I think it’s in Canada’s best interest to hire a good coach for the LONG TERM (like a decade) to nurture the federation and build on it.


  • Kevin Smith

    Africa deserves their spots, it’s Asia that doesn’t. That said, there’s probably 10 European teams, who don’t make the World Cup, that are better than all but 2 CONCACAF (US + Mex) and 3 Asian (Jap, S. Kor, Aus)


  • Scott A

    I don’t think Africa deserves more spots. How do they have more spots than South America when none have gotten to a semi-final and South America has won a bajillion Cups? Everyone seems to have this fixation to see African teams break through


  • John

    With respect to CONCACAF getting more spots that’s not gonna happen. The best we can hope for is the 4th place playoff opponent being from Asia rather than South America.


  • matt

    having owen hargreaves, jonathan de guzman, and asmir begovic would probably help us get there


  • jmadsen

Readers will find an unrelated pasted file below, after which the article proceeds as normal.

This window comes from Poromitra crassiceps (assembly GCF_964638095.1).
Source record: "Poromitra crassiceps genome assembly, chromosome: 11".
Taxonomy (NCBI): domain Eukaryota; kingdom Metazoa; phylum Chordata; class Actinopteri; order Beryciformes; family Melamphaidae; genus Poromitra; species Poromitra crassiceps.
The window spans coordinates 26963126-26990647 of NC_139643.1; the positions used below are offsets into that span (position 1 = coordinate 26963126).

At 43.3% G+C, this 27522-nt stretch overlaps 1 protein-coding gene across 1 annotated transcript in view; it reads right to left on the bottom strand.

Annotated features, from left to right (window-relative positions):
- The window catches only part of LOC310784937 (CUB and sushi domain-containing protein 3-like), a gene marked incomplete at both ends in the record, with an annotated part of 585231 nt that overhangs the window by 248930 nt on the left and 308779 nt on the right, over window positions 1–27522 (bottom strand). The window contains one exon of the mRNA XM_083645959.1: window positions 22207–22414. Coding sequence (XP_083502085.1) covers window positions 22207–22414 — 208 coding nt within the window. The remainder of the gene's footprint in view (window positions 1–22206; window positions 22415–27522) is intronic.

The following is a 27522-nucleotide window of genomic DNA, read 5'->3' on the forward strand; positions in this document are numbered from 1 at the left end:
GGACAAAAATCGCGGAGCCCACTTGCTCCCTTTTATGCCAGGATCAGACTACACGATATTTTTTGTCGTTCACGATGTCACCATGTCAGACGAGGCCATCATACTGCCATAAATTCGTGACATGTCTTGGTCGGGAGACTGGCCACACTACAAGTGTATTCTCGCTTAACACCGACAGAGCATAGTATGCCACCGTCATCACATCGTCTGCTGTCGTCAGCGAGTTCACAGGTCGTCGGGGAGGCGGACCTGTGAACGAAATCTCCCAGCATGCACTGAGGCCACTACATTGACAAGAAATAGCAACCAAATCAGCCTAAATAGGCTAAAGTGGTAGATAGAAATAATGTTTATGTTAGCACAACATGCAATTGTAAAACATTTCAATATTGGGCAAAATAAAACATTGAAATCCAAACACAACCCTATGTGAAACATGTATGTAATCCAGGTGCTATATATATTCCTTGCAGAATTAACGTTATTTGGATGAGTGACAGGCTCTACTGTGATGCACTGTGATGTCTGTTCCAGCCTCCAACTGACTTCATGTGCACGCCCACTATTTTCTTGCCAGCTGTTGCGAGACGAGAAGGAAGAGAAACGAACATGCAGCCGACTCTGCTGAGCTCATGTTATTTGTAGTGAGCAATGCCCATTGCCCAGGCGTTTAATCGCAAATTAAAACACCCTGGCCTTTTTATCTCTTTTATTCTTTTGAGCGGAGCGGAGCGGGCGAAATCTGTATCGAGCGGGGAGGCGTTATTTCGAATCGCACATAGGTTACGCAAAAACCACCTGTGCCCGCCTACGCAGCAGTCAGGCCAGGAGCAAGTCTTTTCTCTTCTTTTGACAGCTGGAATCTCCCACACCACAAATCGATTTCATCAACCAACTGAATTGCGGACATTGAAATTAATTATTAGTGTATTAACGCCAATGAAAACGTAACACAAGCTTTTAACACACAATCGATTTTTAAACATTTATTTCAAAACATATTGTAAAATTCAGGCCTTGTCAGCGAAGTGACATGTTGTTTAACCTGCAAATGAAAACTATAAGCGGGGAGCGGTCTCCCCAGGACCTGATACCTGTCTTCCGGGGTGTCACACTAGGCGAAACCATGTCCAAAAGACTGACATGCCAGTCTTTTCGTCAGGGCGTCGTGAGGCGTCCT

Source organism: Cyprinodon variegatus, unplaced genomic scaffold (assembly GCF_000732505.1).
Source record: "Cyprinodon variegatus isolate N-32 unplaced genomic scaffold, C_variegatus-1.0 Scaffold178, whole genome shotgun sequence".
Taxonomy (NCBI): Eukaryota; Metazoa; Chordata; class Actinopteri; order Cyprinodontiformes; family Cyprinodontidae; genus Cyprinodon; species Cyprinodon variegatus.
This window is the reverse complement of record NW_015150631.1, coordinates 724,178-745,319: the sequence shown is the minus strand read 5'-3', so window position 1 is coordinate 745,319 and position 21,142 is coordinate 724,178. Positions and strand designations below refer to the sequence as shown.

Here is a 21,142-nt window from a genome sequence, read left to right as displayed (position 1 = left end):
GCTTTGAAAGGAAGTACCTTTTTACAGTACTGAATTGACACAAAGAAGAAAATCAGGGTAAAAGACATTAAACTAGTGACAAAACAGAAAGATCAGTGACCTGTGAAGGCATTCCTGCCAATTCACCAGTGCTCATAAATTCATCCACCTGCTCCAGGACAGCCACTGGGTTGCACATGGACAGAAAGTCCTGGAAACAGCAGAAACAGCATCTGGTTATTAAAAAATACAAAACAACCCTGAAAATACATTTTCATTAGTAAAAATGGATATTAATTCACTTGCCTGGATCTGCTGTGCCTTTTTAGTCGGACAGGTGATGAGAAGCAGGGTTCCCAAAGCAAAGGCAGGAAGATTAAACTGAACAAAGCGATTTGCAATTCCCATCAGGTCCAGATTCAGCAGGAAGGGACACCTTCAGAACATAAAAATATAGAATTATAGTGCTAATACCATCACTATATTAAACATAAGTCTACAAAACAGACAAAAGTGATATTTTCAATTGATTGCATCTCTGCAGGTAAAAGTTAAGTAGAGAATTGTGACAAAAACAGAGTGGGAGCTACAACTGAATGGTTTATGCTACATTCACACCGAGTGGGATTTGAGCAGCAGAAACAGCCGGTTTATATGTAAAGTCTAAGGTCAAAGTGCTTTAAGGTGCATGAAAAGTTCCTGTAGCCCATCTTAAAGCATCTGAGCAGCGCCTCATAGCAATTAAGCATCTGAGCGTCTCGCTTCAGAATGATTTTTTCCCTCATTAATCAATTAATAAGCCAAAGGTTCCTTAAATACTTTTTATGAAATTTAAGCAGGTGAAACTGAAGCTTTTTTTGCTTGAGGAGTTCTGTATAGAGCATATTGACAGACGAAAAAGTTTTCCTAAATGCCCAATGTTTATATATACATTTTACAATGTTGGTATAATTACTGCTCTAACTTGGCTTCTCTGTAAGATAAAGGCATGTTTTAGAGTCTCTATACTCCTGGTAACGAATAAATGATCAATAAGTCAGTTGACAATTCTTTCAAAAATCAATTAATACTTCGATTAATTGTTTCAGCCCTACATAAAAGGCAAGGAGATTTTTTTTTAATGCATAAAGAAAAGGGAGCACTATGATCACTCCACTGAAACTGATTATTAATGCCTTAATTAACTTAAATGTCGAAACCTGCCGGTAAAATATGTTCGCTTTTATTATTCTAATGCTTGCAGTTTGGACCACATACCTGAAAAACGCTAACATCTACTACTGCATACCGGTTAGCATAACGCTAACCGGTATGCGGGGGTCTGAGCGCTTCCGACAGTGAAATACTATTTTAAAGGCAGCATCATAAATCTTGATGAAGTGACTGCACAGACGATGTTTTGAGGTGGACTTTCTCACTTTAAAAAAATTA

“it will be up to the Canadians to raise their level to that of Honduras and Costa Rica. ”

    I dunno. For some reason, that just said it all to me.


  • overrated

    Who are the 10 European teams? Could you name them in order? I think that both the US and Mexico could qualify out of Europe. They way qualifying is set up in Europe the good teams never play one another. Instead it becomes who can beat San Marino by 10 goals.

    Also the Europeans have NO IDEA how difficult it is to play away in a place like Costa Rica, El Salvador, Honduras, Mexico, Guatemala, etc. They don’t throw urine bags, batteries, and whatever else at opponents in most places in Europe these days and the lights don’t randomly go out at the home team’s convenience.


  • Chris

    I would sign for this right now.

    UEFA- 13

    CONMEBOL- 5 or 6*

    ASIA- 3 or 4**

    AFRICA- 5 or 6*

    OCEANA- 1 or 0**


    *6th place CONMEBOL plays 6th place Africa for 31st spot.

    **4th place Asia plays 1st place Oceana for 32nd spot.